President Joe Biden (Trevor Bexon via Shutterstock)

Part of President-elect Joe Biden’s plan to expand health insurance coverage for older Americans is lowering the Medicare eligibility age from 65 to 60.

The proposed change — which Biden said will aid early retirees, the unemployed and those who don’t have jobs with health benefits — has already received heavy pushback from the hospital and insurance industries, as well as from critics pointing to the nation’s $3 trillion deficit.

But 85% of Democrats and 69% of Republicans are in favor of lowering the Medicare age to as young as 50, according to a Kaiser Family Foundation poll. So if the proposal is popular, why would it be hard to pull off?

“It’s an idea worth exploring as with any proposal that can help insure and improve access to affordable coverage,” said Andrew Scholnick of AARP’s Government Affairs team. “Any time you have a population that can’t afford coverage or doesn’t have access to coverage, it presents a problem for society.”

Right now, Medicare covers over 60 million people, including those with certain disabilities. Biden’s expansion could add 23 million more under the program.

Medicare is a combination of plans, both federal and private. “Traditional” Medicare is federally run and includes Plans A, B and D, which cover hospital care, medical care and prescription drugs, respectively. Patients can choose any provider who accepts Medicare under this version.

The Medicare Advantage plan, Plan C, is the private insurance alternative. Private insurers bundle parts A, B and D into one plan with set providers.

“It’s a little patchy. It’s not awesome,” State of Connecticut Healthcare Advocate Ted Doolittle said. “But it’s still better than what came before.”

Doolittle said adding people under Medicare coverage would help the program financially, as that means more patients paying premiums. The 60-65 age bracket would also, generally, be composed of the cheapest patients because they’re the healthiest, meaning the risk pool would become healthier and cheaper to insure as well.

Medicare needs that monetary assistance badly, as its Hospital Insurance Trust Fund won’t have enough funds to cover all benefit costs beginning in 2024.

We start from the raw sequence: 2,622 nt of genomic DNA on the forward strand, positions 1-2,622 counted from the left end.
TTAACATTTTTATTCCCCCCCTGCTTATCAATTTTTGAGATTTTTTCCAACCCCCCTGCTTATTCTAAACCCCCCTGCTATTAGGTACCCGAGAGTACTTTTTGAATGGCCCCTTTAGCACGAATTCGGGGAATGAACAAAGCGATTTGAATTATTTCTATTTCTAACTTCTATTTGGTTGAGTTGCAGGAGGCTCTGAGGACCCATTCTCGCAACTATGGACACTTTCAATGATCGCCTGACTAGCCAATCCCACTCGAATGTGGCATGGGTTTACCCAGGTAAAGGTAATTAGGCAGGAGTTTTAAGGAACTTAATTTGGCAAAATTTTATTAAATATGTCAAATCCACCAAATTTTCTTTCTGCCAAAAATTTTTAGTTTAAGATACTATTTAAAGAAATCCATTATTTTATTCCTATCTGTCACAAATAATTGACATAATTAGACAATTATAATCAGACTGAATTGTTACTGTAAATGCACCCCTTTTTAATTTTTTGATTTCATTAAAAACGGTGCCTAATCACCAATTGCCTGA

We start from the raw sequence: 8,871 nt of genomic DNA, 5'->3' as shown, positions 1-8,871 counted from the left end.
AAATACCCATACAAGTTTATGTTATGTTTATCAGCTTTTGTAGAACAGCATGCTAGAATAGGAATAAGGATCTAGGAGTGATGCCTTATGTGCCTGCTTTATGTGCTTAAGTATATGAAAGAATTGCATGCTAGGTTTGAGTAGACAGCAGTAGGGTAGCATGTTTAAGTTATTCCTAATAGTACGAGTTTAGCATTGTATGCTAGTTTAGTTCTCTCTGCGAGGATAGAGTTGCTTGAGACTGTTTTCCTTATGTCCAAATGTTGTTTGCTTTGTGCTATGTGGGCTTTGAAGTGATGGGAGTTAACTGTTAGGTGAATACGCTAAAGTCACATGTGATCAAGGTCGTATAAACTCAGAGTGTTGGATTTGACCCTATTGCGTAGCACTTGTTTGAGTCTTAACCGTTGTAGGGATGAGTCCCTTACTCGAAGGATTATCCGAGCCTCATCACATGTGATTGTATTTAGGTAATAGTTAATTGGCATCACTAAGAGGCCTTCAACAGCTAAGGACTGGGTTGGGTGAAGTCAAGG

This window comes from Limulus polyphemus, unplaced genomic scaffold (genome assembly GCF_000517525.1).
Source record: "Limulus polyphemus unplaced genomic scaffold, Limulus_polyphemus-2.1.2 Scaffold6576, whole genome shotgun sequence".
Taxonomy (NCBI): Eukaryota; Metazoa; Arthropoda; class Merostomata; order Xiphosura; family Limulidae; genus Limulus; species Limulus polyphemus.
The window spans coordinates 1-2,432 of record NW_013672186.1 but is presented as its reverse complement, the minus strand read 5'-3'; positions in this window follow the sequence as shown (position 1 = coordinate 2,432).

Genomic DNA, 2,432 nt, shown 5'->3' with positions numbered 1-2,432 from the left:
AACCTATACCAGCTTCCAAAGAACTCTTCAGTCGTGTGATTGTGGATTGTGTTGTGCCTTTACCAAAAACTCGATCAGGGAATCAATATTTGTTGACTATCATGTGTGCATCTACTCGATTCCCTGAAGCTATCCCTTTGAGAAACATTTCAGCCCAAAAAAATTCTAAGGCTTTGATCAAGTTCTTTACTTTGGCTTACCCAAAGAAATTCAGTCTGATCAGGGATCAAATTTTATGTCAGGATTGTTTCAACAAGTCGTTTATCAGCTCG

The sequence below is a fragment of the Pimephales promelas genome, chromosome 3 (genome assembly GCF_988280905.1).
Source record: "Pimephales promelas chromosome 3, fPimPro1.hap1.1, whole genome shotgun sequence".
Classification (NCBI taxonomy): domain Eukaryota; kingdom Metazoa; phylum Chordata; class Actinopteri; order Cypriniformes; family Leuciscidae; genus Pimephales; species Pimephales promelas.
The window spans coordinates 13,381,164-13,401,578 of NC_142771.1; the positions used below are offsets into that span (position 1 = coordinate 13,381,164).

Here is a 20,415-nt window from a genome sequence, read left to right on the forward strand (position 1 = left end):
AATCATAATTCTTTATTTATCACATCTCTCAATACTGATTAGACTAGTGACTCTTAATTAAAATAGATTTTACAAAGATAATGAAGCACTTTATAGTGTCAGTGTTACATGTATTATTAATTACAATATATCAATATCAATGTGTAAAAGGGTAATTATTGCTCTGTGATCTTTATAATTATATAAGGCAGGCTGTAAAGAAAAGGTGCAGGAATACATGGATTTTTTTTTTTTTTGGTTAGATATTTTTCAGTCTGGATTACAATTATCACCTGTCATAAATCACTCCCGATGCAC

“It would considerably strengthen the program financially,” Doolittle said, adding that expanding Medicare would create more competition against job-based insurance. 

Dr. Elizabeth Rocco, a retired ophthalmologist, agrees that younger patients would bolster Medicare financially, but said that expansion would encourage people to retire early and therefore shrink the workforce. She’s against lowering the age, except for in cases when an individual is too sick to work and get job-based insurance.

“I would rather see a fair minimum wage [and other incentives to keep people working],” Rocco explained.

Rocco continued that there’s disparities in care that should be addressed before Medicare is expanded. She saw it while practicing as a physician — rather than equal coverage, patients who could pay additional fees got better services than those who couldn’t afford them, primarily people of color, she said.

“I see this idea about people who have money getting better technology with Medicare as separating classes of people,” Rocco said. 

Addressing the gaps is something Judith Stein, executive director of the Center for Medicare Advocacy, also said is crucial prior to lowering the eligibility age. “Traditional” Medicare and Medicare Advantage don’t have the same ease of enrollment, coverage and allocated resources per beneficiary, and Stein believes there should be an out-of-pocket cap added to “traditional” Medicare. 

“We need to make sure that there’s complete parity between those two programs, which there isn’t now,” she said, stressing that the Biden administration needs to fully support the Elijah E. Cummings Lower Drug Costs Now Act, which would add the out-of-pocket cap, lower drug costs and direct resulting savings to adding oral, vision and audiology services.

Stein said it’s “too soon to tell” if all of this is even possible. The Democrats’ forthcoming majority in the Senate is slim, and though Biden’s incoming health secretary, California Attorney General Xavier Becerra, supports health care expansion, it’s unclear if he and the Democrats can overcome the hurdles. 

Doolittle is more pessimistic. He thinks that the proposal is going to have to jump through too many hoops, like hospital lobbyists and drug companies.

“It’d be politically a very heavy lift,” Doolittle said. “Maybe we can have this conversation in four or eight years.”